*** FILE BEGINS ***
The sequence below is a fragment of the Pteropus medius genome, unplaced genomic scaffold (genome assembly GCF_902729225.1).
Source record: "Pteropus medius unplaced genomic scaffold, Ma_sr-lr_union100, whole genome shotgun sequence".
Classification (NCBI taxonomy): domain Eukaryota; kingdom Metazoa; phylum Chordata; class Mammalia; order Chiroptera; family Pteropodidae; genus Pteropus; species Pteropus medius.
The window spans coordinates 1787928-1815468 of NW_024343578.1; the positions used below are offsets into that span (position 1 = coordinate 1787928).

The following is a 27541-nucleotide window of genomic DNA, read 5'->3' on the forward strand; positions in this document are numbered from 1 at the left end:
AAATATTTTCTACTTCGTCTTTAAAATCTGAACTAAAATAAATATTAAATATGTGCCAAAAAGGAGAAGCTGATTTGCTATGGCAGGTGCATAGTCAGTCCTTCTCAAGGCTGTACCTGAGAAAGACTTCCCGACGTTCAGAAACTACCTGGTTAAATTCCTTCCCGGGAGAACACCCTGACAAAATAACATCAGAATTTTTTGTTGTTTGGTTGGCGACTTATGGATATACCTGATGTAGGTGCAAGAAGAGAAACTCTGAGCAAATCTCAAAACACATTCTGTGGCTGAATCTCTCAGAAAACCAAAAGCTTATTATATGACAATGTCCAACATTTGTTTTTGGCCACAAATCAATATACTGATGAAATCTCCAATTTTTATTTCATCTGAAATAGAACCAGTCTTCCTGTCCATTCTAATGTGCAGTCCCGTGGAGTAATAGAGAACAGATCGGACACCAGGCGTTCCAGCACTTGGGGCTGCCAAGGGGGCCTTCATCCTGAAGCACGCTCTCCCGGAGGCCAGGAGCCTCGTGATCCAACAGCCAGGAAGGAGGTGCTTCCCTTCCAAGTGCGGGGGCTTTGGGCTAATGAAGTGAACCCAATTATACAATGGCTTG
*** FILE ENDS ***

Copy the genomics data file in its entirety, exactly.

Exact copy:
The sequence below is a fragment of the Pteropus medius genome, unplaced genomic scaffold (genome assembly GCF_902729225.1).
Source record: "Pteropus medius unplaced genomic scaffold, Ma_sr-lr_union100, whole genome shotgun sequence".
Classification (NCBI taxonomy): domain Eukaryota; kingdom Metazoa; phylum Chordata; class Mammalia; order Chiroptera; family Pteropodidae; genus Pteropus; species Pteropus medius.
The window spans coordinates 1787928-1815468 of NW_024343578.1; the positions used below are offsets into that span (position 1 = coordinate 1787928).

The following is a 27541-nucleotide window of genomic DNA, read 5'->3' on the forward strand; positions in this document are numbered from 1 at the left end:
AAATATTTTCTACTTCGTCTTTAAAATCTGAACTAAAATAAATATTAAATATGTGCCAAAAAGGAGAAGCTGATTTGCTATGGCAGGTGCATAGTCAGTCCTTCTCAAGGCTGTACCTGAGAAAGACTTCCCGACGTTCAGAAACTACCTGGTTAAATTCCTTCCCGGGAGAACACCCTGACAAAATAACATCAGAATTTTTTGTTGTTTGGTTGGCGACTTATGGATATACCTGATGTAGGTGCAAGAAGAGAAACTCTGAGCAAATCTCAAAACACATTCTGTGGCTGAATCTCTCAGAAAACCAAAAGCTTATTATATGACAATGTCCAACATTTGTTTTTGGCCACAAATCAATATACTGATGAAATCTCCAATTTTTATTTCATCTGAAATAGAACCAGTCTTCCTGTCCATTCTAATGTGCAGTCCCGTGGAGTAATAGAGAACAGATCGGACACCAGGCGTTCCAGCACTTGGGGCTGCCAAGGGGGCCTTCATCCTGAAGCACGCTCTCCCGGAGGCCAGGAGCCTCGTGATCCAACAGCCAGGAAGGAGGTGCTTCCCTTCCAAGTGCGGGGGCTTTGGGCTAATGAAGTGAACCCAATTATACAATGGCTTG